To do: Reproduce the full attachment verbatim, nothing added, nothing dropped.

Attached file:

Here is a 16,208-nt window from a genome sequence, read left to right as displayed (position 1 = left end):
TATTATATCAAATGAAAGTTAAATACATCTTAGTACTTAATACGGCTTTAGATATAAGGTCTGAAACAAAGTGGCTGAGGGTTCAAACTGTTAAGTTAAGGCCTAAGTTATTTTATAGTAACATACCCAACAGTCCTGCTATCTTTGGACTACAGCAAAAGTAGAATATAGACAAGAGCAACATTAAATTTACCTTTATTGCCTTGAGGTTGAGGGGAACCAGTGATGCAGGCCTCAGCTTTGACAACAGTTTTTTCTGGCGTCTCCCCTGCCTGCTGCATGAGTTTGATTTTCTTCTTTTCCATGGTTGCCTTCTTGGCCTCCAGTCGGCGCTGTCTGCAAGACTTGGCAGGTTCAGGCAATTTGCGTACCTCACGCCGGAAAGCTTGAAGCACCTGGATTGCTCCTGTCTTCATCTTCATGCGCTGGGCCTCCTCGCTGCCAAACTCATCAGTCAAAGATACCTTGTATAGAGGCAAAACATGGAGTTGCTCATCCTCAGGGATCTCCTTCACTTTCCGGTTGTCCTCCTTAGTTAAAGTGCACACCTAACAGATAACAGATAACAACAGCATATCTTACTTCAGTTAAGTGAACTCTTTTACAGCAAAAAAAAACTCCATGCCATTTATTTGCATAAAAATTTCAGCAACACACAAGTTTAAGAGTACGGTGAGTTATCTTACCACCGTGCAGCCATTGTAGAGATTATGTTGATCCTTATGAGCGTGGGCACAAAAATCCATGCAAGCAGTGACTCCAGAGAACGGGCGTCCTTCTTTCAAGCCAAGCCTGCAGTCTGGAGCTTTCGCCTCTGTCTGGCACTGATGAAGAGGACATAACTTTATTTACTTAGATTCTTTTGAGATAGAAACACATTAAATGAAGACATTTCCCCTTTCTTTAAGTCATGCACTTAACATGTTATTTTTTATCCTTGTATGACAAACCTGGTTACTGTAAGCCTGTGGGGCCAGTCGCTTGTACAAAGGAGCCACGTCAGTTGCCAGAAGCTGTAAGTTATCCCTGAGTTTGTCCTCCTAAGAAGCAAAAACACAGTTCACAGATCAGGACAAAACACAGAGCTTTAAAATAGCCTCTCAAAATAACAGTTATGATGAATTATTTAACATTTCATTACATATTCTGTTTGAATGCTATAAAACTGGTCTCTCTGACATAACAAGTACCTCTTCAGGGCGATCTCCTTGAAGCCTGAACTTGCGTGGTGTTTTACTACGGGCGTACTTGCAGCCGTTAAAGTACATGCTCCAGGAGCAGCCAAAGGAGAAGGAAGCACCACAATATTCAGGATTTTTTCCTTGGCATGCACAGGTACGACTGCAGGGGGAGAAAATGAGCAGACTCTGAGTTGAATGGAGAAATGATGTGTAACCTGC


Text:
Here is a 16,208-nt window from a genome sequence, read left to right as displayed (position 1 = left end):
TATTATATCAAATGAAAGTTAAATACATCTTAGTACTTAATACGGCTTTAGATATAAGGTCTGAAACAAAGTGGCTGAGGGTTCAAACTGTTAAGTTAAGGCCTAAGTTATTTTATAGTAACATACCCAACAGTCCTGCTATCTTTGGACTACAGCAAAAGTAGAATATAGACAAGAGCAACATTAAATTTACCTTTATTGCCTTGAGGTTGAGGGGAACCAGTGATGCAGGCCTCAGCTTTGACAACAGTTTTTTCTGGCGTCTCCCCTGCCTGCTGCATGAGTTTGATTTTCTTCTTTTCCATGGTTGCCTTCTTGGCCTCCAGTCGGCGCTGTCTGCAAGACTTGGCAGGTTCAGGCAATTTGCGTACCTCACGCCGGAAAGCTTGAAGCACCTGGATTGCTCCTGTCTTCATCTTCATGCGCTGGGCCTCCTCGCTGCCAAACTCATCAGTCAAAGATACCTTGTATAGAGGCAAAACATGGAGTTGCTCATCCTCAGGGATCTCCTTCACTTTCCGGTTGTCCTCCTTAGTTAAAGTGCACACCTAACAGATAACAGATAACAACAGCATATCTTACTTCAGTTAAGTGAACTCTTTTACAGCAAAAAAAAACTCCATGCCATTTATTTGCATAAAAATTTCAGCAACACACAAGTTTAAGAGTACGGTGAGTTATCTTACCACCGTGCAGCCATTGTAGAGATTATGTTGATCCTTATGAGCGTGGGCACAAAAATCCATGCAAGCAGTGACTCCAGAGAACGGGCGTCCTTCTTTCAAGCCAAGCCTGCAGTCTGGAGCTTTCGCCTCTGTCTGGCACTGATGAAGAGGACATAACTTTATTTACTTAGATTCTTTTGAGATAGAAACACATTAAATGAAGACATTTCCCCTTTCTTTAAGTCATGCACTTAACATGTTATTTTTTATCCTTGTATGACAAACCTGGTTACTGTAAGCCTGTGGGGCCAGTCGCTTGTACAAAGGAGCCACGTCAGTTGCCAGAAGCTGTAAGTTATCCCTGAGTTTGTCCTCCTAAGAAGCAAAAACACAGTTCACAGATCAGGACAAAACACAGAGCTTTAAAATAGCCTCTCAAAATAACAGTTATGATGAATTATTTAACATTTCATTACATATTCTGTTTGAATGCTATAAAACTGGTCTCTCTGACATAACAAGTACCTCTTCAGGGCGATCTCCTTGAAGCCTGAACTTGCGTGGTGTTTTACTACGGGCGTACTTGCAGCCGTTAAAGTACATGCTCCAGGAGCAGCCAAAGGAGAAGGAAGCACCACAATATTCAGGATTTTTTCCTTGGCATGCACAGGTACGACTGCAGGGGGAGAAAATGAGCAGACTCTGAGTTGAATGGAGAAATGATGTGTAACCTGC